Leigh Matthews was on track for another stellar season in 1979 before injury forced him out of all but two of the last 10 games of the year. A 7-goal performance against Richmond in round 5 was a highlight in a season that saw him spend less time in front of goals and more in the midfield.


In 1980, Leigh Matthews became the captain of Hawthorn, a position he held until his retirement in 1985. He was also selected as the captain of the Victorian State of Origin team for the only time in his career, and he won his seventh club Best and Fairest. Matthews spent less time in the forward line and while it was the first time since 1971 that he averaged less than two goals per game, his 26.9 disposals per game was second highest in the league.

Hawthorn opened the 1981 season against Melbourne in round 1 and Leigh Matthews, under a slight injury cloud, lined up at full forward to great effect. He took 10 marks and kicked 11 goals. Matthews missed five games between rounds 3 and 8, before returning to his customary role, alternating between the forward line and midfield, for the rest of the season. He maintained impressive form for most of the year, averaging 23.5 disposals and 3.0 goals in his 16 games. Matthews finished the season as Hawthorn’s leading goal kicker for the first four consecutive years.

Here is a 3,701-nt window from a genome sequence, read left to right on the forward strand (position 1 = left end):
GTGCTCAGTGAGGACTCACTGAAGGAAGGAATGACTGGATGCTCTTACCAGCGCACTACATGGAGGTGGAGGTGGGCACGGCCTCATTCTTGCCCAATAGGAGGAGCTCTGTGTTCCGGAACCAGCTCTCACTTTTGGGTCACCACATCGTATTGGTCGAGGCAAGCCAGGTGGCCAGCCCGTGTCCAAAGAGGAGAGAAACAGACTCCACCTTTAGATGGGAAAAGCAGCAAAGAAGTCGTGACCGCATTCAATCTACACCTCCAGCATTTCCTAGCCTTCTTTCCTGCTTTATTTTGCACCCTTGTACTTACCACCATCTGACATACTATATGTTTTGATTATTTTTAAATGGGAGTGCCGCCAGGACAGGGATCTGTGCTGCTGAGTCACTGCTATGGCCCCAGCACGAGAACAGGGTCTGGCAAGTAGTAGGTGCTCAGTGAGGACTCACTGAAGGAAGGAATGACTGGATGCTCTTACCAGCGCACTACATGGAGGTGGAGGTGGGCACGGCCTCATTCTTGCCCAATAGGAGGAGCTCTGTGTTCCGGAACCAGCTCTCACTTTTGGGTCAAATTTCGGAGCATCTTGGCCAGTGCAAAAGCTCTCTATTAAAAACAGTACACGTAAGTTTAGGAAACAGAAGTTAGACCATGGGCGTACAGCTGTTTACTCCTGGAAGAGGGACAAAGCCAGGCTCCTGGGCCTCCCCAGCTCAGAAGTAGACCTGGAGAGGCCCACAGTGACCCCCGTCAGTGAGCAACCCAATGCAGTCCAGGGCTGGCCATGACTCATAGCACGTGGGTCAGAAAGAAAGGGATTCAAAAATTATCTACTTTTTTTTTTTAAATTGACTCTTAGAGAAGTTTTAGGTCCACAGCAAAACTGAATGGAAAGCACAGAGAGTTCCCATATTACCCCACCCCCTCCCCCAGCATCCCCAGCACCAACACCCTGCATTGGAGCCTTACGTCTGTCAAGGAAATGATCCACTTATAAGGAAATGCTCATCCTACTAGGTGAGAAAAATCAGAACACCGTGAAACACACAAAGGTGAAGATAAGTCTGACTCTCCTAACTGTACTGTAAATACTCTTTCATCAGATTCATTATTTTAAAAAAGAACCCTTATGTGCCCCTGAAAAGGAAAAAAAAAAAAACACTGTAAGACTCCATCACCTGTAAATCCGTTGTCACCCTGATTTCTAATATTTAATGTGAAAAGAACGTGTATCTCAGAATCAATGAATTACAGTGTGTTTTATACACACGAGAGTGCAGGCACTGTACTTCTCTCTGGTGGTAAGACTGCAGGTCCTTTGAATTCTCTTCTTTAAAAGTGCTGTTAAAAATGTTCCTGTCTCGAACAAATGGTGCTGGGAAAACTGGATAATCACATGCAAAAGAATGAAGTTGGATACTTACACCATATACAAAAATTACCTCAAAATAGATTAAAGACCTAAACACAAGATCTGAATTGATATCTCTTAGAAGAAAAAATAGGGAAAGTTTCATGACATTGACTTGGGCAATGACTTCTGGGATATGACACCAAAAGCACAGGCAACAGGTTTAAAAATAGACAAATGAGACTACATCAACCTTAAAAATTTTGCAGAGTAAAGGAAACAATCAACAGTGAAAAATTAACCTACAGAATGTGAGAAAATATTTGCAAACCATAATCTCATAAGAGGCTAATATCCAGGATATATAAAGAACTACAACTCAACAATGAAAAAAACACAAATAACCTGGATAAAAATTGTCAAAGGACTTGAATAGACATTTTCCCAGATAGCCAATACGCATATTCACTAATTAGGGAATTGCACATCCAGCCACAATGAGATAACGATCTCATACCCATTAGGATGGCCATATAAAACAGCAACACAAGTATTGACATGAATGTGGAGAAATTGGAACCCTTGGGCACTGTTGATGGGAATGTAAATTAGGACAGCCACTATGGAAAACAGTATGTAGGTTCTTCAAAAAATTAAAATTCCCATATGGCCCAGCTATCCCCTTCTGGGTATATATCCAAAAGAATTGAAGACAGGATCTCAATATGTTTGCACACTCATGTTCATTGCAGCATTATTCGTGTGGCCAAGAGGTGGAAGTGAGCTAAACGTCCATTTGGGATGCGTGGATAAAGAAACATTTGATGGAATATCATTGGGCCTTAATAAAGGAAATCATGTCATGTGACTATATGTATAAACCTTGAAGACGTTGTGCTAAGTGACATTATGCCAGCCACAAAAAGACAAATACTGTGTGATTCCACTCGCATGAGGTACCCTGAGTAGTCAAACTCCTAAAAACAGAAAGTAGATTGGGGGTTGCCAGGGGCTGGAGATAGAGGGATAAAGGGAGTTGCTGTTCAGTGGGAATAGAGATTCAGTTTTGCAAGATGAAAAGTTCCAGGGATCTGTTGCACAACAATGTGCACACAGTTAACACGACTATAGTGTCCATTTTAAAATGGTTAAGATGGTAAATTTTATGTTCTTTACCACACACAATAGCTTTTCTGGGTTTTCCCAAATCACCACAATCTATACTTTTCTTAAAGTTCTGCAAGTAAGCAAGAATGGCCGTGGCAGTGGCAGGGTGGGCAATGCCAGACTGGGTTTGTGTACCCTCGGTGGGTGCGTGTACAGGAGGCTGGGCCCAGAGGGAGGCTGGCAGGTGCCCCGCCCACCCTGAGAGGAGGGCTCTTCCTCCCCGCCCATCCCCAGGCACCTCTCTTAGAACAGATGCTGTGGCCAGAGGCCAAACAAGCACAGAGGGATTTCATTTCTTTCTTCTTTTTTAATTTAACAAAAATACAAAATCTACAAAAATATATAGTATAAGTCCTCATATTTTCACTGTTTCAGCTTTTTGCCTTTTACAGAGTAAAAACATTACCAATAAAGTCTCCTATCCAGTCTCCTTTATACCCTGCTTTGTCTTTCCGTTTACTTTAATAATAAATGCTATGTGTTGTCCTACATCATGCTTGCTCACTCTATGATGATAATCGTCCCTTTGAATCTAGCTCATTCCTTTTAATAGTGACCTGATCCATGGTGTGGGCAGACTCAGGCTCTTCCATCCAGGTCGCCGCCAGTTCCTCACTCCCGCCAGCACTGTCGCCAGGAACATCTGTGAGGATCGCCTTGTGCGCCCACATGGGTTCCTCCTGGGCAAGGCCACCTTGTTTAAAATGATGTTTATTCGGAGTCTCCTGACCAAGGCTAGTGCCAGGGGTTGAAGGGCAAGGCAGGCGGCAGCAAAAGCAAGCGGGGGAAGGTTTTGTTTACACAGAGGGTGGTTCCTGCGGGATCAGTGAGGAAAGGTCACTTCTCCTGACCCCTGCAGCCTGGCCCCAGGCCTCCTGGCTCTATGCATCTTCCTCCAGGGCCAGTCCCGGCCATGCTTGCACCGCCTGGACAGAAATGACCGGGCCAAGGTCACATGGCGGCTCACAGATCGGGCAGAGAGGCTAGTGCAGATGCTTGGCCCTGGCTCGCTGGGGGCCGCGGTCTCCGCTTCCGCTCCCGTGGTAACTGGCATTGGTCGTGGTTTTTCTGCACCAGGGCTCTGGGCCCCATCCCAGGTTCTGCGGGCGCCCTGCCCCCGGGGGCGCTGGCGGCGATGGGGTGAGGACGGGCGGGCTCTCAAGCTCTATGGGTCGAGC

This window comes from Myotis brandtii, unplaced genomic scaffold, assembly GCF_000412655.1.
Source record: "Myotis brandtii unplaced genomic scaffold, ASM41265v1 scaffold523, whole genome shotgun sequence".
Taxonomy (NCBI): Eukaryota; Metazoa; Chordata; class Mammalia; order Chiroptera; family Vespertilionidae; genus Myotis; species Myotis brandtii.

After three seasons interrupted by injury and inconsistent form, Leigh Matthews returned to his best in 1982, winning the inaugural Players’ Association Most Valuable Player award (which was later renamed, in Matthews’ honour, to the Leigh Matthews Trophy). He kicked 7 goals in round 16 against North Melbourne and, two weeks later against Collingwood kicked 8 more and had 25 disposals. Matthews averaged 22.5 disposals and 3.4 goals per game for the year and won his eighth Hawthorn best and fairest award.

Leigh Matthews earned the nickname “Lethal” for his reputation for giving (and taking) very hard bumps, and in 1982 this reputation was enhanced to the point of legend when he famously collided with a behind post at Windy Hill and breaking it. A piece of the post (measuring about one metre) broke off, hitting the boundary umpire, after Leigh ran into its base. It is believed that, to comply with a VFL directive, groundsmen at Windy Hill had glued an extension to the top of the post, which broke loose after Matthews collided with it. At the time, the TV commentator called him a “He-Man”, citing the fictional character He-Man and the Masters of the Universe, due to his large size and strength.

Going into his fifteenth season in the VFL, Leigh Matthews showed no signs of slowing down in 1983. He averaged 22.3 disposals and 2.9 goals in his first twelve games, before, in round 15, he made the move to full forward and remained there for the rest of the season. He went on to kick at least three goals in each of the last 10 games of the year, including the Grand Final, in which he kicked 6 goals, 5 behinds in his fourth premiership win. For the season he averaged 20.1 disposals and 3.6 goals per game.